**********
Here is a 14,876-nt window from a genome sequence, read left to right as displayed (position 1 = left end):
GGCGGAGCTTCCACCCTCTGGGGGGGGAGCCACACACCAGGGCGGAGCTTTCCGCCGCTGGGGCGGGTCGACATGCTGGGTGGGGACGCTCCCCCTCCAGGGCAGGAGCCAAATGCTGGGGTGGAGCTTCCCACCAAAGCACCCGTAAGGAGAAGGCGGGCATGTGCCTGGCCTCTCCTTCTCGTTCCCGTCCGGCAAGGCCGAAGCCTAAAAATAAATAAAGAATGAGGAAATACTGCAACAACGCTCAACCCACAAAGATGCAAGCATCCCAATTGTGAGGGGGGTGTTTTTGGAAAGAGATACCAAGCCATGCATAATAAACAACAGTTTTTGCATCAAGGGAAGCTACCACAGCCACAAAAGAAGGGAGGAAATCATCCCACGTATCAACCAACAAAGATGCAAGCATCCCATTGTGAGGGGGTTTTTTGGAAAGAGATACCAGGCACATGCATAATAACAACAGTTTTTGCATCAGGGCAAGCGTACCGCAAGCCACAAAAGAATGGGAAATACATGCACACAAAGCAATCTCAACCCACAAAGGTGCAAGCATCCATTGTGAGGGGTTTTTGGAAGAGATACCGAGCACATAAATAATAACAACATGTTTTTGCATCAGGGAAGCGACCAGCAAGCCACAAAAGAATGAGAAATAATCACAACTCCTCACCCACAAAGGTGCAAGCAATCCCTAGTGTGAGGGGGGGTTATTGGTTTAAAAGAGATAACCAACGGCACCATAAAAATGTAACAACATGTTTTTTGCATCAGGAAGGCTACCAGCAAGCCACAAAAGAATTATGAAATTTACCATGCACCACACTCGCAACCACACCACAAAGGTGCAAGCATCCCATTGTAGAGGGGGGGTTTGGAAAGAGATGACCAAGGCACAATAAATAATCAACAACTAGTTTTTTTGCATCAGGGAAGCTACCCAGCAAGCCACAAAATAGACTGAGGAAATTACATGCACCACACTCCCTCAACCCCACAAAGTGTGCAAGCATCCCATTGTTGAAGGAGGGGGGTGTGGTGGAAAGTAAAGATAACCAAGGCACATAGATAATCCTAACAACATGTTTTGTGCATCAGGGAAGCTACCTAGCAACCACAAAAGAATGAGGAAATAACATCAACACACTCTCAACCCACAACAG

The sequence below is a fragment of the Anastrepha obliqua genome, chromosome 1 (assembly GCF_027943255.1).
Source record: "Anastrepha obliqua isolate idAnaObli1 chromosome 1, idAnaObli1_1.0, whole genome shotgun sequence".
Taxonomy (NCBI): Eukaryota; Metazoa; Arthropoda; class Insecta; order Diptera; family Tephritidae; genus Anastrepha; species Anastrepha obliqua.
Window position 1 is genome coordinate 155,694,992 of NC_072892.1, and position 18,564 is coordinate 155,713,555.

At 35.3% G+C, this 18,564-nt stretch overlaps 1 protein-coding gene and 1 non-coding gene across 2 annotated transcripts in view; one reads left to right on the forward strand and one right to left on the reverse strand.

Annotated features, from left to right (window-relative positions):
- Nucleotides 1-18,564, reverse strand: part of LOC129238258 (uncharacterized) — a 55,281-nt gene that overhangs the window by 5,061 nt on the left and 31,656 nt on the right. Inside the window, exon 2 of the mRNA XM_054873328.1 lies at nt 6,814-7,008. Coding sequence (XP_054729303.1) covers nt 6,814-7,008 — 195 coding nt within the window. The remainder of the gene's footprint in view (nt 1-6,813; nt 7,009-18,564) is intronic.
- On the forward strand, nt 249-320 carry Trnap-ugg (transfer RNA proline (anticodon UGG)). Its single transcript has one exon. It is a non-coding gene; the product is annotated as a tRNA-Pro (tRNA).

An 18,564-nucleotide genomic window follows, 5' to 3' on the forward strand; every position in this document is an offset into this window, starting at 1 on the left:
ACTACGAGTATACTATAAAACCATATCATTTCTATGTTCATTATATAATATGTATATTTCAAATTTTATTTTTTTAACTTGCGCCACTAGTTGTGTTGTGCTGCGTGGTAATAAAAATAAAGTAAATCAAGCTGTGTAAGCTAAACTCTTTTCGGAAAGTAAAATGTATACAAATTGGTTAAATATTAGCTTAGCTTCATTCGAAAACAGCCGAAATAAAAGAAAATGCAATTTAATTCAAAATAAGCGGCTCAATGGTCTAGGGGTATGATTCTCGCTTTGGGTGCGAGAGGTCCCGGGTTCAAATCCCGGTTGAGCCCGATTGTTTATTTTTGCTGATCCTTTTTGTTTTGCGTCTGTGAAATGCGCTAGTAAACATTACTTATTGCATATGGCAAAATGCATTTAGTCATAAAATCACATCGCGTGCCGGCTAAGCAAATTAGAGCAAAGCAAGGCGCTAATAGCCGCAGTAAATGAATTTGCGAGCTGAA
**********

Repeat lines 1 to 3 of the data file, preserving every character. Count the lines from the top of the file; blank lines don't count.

Here is a 14,876-nt window from a genome sequence, read left to right as displayed (position 1 = left end):
GGCGGAGCTTCCACCCTCTGGGGGGGGAGCCACACACCAGGGCGGAGCTTTCCGCCGCTGGGGCGGGTCGACATGCTGGGTGGGGACGCTCCCCCTCCAGGGCAGGAGCCAAATGCTGGGGTGGAGCTTCCCACCAAAGCACCCGTAAGGAGAAGGCGGGCATGTGCCTGGCCTCTCCTTCTCGTTCCCGTCCGGCAAGGCCGAAGCCTAAAAATAAATAAAGAATGAGGAAATACTGCAACAACGCTCAACCCACAAAGATGCAAGCATCCCAATTGTGAGGGGGGTGTTTTTGGAAAGAGATACCAAGCCATGCATAATAAACAACAGTTTTTGCATCAAGGGAAGCTACCACAGCCACAAAAGAAGGGAGGAAATCATCCCACGTATCAACCAACAAAGATGCAAGCATCCCATTGTGAGGGGGTTTTTTGGAAAGAGATACCAGGCACATGCATAATAACAACAGTTTTTGCATCAGGGCAAGCGTACCGCAAGCCACAAAAGAATGGGAAATACATGCACACAAAGCAATCTCAACCCACAAAGGTGCAAGCATCCATTGTGAGGGGTTTTTGGAAGAGATACCGAGCACATAAATAATAACAACATGTTTTTGCATCAGGGAAGCGACCAGCAAGCCACAAAAGAATGAGAAATAATCACAACTCCTCACCCACAAAGGTGCAAGCAATCCCTAGTGTGAGGGGGGGTTATTGGTTTAAAAGAGATAACCAACGGCACCATAAAAATGTAACAACATGTTTTTTGCATCAGGAAGGCTACCAGCAAGCCACAAAAGAATTATGAAATTTACCATGCACCACACTCGCAACCACACCACAAAGGTGCAAGCATCCCATTGTAGAGGGGGGGTTTGGAAAGAGATGACCAAGGCACAATAAATAATCAACAACTAGTTTTTTTGCATCAGGGAAGCTACCCAGCAAGCCACAAAATAGACTGAGGAAATTACATGCACCACACTCCCTCAACCCCACAAAGTGTGCAAGCATCCCATTGTTGAAGGAGGGGGGTGTGGTGGAAAGTAAAGATAACCAAGGCACATAGATAATCCTAACAACATGTTTTGTGCATCAGGGAAGCTACCTAGCAACCACAAAAGAATGAGGAAATAACATCAACACACTCTCAACCCACAACAG

The sequence below is a fragment of the Anastrepha obliqua genome, chromosome 1 (assembly GCF_027943255.1).